Don Sweeney says Bruins aren’t rebuilding, defends trades

Don Sweeney says Bruins aren’t rebuilding, defends trades

To call Don Sweeney “much maligned” in his early days as Boston Bruins general manager would be an understatement. Everything from his ability to maximize value in trades to the direction of the franchise has been questioned based on 72 hours of controversial transactions.

So after trading forward Milan Lucic and defenseman Dougie Hamilton, are the Bruins in a rebuild?

“No, I don’t think it’s a rebuild,” he said on Tuesday. “We have a tremendous core group of guys that will carry and even more tremendous load while we wait for these young players to find their footing.”

OK, so maybe it’s a “build” instead. Sweeney boasts that the Bruins are bringing back five of their six defenseman from last season, although that back-end saw the Bruins’ team GAA go from a 2.08 to a 2.45 year to year. (Injuries were a factor.) In that group is Adam McQuaid, whose contract received an 'F' on a Bruins draft weekend report card. 

Sweeney acknowledges that the Bruins need to add goal-scoring badly this offseason; and the UFA market being what it is, Sweeney might look at players that have yet to meet their scoring potential.

“I would look at players that have the ability to score some goals, jumping into that next level of scoring or have a full body [of work],” he said.

What Sweeney is really asking for, essentially, is for patience. And some faith.

He doesn’t have either from Bruins fans at the moment, who have seen a bungled Hamilton trade derby – with a return just a shade above what the Bruins would have gotten from an offer sheet – as well as fan favorite Milan Lucic traded to the Los Angeles Kings due to economics and the baffling acquisition of Philadelphia Flyers fourth-liner Zac Rinaldo, a clear throwback to the type of “Bruins hockey” that President Cam Neely threatened to, well, “rebuild.”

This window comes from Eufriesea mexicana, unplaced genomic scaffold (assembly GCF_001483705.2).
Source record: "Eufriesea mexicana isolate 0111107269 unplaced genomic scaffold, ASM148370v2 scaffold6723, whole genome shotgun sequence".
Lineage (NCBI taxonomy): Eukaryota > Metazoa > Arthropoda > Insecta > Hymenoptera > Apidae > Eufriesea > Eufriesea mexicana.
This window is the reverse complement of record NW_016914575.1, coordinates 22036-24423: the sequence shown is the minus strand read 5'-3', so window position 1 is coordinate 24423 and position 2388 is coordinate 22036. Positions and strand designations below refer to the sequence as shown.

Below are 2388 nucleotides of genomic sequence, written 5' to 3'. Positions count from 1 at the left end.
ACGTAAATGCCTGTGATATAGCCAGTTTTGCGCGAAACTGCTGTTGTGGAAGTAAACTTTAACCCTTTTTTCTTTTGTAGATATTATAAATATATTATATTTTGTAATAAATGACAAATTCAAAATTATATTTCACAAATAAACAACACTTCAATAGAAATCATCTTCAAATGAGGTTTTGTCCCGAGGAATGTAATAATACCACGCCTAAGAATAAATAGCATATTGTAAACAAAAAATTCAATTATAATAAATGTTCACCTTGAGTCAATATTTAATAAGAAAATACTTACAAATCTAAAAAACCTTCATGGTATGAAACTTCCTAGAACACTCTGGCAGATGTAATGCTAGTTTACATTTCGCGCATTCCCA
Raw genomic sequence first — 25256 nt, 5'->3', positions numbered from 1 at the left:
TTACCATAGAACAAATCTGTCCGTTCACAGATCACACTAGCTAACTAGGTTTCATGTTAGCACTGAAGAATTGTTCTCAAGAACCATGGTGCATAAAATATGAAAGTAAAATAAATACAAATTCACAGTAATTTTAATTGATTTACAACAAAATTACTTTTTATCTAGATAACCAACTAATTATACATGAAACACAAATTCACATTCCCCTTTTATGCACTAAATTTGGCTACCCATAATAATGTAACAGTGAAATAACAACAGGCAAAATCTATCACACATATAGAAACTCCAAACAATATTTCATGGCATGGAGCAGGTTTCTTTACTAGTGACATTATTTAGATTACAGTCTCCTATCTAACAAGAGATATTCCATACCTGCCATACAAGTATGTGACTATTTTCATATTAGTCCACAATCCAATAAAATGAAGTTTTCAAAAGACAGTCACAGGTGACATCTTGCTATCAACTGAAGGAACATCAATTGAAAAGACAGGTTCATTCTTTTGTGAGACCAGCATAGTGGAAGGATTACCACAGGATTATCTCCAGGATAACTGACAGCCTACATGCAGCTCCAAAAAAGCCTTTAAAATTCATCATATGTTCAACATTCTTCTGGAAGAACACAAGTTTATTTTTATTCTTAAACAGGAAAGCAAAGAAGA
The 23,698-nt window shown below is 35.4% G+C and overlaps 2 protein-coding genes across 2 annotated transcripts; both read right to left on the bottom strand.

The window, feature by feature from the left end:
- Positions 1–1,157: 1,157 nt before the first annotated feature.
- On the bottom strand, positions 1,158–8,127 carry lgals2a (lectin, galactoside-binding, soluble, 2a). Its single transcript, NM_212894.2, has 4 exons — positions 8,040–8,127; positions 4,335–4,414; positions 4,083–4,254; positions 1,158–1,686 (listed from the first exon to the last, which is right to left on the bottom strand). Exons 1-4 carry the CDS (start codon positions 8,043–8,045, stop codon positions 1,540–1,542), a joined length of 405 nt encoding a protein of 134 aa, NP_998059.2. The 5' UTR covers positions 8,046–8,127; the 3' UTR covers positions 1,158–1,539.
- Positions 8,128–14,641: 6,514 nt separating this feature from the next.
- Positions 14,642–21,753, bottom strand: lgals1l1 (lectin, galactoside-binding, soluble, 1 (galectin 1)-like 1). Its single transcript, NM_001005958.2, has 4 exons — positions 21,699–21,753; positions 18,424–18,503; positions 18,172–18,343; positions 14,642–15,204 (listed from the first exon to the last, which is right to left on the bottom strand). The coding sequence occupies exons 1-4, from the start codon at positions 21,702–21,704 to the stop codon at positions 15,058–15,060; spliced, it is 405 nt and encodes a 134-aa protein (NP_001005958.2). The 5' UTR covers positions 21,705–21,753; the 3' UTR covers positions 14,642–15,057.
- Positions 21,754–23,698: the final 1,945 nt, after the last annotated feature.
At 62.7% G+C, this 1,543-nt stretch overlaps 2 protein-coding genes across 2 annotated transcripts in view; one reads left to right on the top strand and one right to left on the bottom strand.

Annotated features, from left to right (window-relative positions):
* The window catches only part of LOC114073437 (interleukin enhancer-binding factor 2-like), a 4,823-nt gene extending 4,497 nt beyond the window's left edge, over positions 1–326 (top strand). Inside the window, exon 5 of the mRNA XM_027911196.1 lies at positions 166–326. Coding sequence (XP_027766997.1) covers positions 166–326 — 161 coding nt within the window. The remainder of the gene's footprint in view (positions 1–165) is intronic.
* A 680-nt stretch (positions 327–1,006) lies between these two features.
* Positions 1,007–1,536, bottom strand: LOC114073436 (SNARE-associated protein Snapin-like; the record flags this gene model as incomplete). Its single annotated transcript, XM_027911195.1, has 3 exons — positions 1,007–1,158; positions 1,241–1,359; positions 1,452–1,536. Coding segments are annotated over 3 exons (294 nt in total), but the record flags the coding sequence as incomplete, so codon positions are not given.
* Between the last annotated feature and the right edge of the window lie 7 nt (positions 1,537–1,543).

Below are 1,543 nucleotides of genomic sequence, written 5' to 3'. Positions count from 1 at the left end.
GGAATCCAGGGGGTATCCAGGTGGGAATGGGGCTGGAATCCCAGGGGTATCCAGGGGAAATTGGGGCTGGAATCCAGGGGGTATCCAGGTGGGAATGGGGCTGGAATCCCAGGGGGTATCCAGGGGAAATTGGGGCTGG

Sweeney said the Bruins hoped to dig through the meathead and find the player inside Rinaldo, whose “courage” he lauded.

“We’re certainly hoping he can move forward in his career. The skating piece, the courage piece, maybe there’s a penalty-killing component to his game. There’s more to this player than his crash and bang game,” he said.

OK then.

Another name that was mentioned frequently on Tuesday’s conference call was that of Martin Jones, the restricted free agent goalie that the Bruins acquired for Lucic. A goalie that could still have an offer sheet put on him by another team.

“We had discussions, we’ve explored some different possibilities with him. We’ll see where the day leads to,” Sweeney said.

Where it won’t lead, according to the Bruins: To Tuukka Rask leaving Boston in a blockbuster trade this summer.

“Tuukka Rask is not on the market,” Sweeney said, emphatically.

On Wednesday, the market is open for teams like the Bruins to improve via free agency. Sweeney won’t rule out offer sheets. He’s actively shopping Marc Savard’s cap hit to acquire assets. He’s talking to the agents of free agents to gauge interest in the Bruins.

“If this doesn’t materialize tomorrow, I’m sure criticism will come again,” he said.

But Sweeney said he’s undaunted by the maligning of his rookie summer as GM.

“I did attack this from looking at cap flexibility, and improving my team from now until Sept. and going forward. Some situations we were presented would have put us further behind the eight ball,” he said.

“Some people are looking at this as taking steps backward,” he said, “[but we have a] plethora of players, so that you and everyone will say, ‘Wow, they got some really good assets.’”